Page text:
Always Asking Questions
AWE Season One Episode Three: Opening the workbook
When I began to plan this idea—of investigating how we can achieve a sense of empowerment through deep interaction with nature, especially as seen through the eyes of our hunter-fisher-gatherer ancestors—I knew I wanted it to be more than a series of essays or personal musings.
For this reason, the format I have chosen is to share an essay, or musing, then follow this with a post with questions for you, or ideas of how to pursue and acquire your own knowledge and learning. These posts will also have more photos.
With time, I intend to also include detailed, highly specific tutorials on a range of topics, whether ancestral fire lighting skills—from identifying the wild materials, through processing them, to actually lighting and maintaining a fire, or making a bow—along with the arrows, decorated quiver, and natural cordage bowstring, similarly from the very start to the finish, just to select two examples I am working on. There are others. This is such a vast, vast topic, I’m certainly not going to run out of material.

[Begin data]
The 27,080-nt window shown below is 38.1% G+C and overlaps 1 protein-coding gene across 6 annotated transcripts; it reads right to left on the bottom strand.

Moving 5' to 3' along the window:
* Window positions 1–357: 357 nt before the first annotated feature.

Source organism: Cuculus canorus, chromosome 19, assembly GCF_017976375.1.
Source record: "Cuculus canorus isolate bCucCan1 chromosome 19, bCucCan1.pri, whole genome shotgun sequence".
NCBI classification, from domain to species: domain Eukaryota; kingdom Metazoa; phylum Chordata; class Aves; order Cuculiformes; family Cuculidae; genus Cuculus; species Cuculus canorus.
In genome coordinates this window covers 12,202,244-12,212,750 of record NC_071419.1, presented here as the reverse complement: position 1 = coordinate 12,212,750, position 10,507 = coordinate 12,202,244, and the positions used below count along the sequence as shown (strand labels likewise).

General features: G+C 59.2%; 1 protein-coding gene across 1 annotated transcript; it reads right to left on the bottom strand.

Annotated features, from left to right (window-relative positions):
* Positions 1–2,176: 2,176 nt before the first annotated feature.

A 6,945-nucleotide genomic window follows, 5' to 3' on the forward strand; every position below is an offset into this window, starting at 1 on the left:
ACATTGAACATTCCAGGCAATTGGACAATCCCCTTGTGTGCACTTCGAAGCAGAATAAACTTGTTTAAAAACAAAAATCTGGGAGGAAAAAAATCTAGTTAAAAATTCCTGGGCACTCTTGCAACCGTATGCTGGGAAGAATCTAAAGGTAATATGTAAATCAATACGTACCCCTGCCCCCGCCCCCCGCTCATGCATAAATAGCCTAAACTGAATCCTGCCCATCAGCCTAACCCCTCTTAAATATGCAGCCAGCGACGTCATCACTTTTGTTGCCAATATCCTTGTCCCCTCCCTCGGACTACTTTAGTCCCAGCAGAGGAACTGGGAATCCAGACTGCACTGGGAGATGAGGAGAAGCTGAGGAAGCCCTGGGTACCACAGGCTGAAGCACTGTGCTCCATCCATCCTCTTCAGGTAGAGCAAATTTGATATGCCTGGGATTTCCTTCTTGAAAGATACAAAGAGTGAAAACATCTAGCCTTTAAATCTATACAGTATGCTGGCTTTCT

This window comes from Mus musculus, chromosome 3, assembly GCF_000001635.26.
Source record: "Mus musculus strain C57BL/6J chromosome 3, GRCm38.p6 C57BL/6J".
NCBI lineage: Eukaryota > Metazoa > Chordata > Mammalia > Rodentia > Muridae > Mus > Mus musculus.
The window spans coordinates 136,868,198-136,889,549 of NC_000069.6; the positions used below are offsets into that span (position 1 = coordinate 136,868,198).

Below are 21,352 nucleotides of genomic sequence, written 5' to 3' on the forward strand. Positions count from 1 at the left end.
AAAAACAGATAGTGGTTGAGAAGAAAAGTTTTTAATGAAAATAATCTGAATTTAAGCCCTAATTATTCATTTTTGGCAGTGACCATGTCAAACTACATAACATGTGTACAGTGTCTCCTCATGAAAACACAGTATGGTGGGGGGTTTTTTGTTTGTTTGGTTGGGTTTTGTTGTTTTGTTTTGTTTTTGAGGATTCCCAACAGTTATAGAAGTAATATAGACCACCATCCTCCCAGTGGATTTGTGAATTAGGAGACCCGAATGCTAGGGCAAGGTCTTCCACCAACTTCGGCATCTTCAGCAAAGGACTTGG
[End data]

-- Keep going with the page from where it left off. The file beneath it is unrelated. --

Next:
I am even tempted to run polls, to see what people want to see first. Watch this space (and also my Notes, I’ll keep updating things on there).
Once the season is complete, I shall also compile and make all of the posts available together, as a downloadable book/workbook, with added space for your own notes and observations. I really like this idea.
For today, however, this post is illustrated with a selection of photographs of different facets of nature. As ever, these are all my own work, taken over many years of being a naturalist—but all from the west coast of Scotland.
Questions, Always Questions
To take steps on any path of learning is to ask questions. Without asking anything, you will never acquire the knowledge you need. How you frame these questions, and how you proceed with asking them, whether asking yourself and seeking the answers in literature, through direct study of an object, or asking someone who might already know the answer, is entirely up to you. I would suggest a mixture of all of these.
Please do consider becoming a free or paid subscriber to The Crow’s Nest. I post seasons of non-fiction revolving around what it means to be a part of nature, especially as a modern hunter-fisher-gatherer, each letter infused with the richness of ancestral skills; I remain fascinated by how this can empower people. I also share serialised fantasy fiction.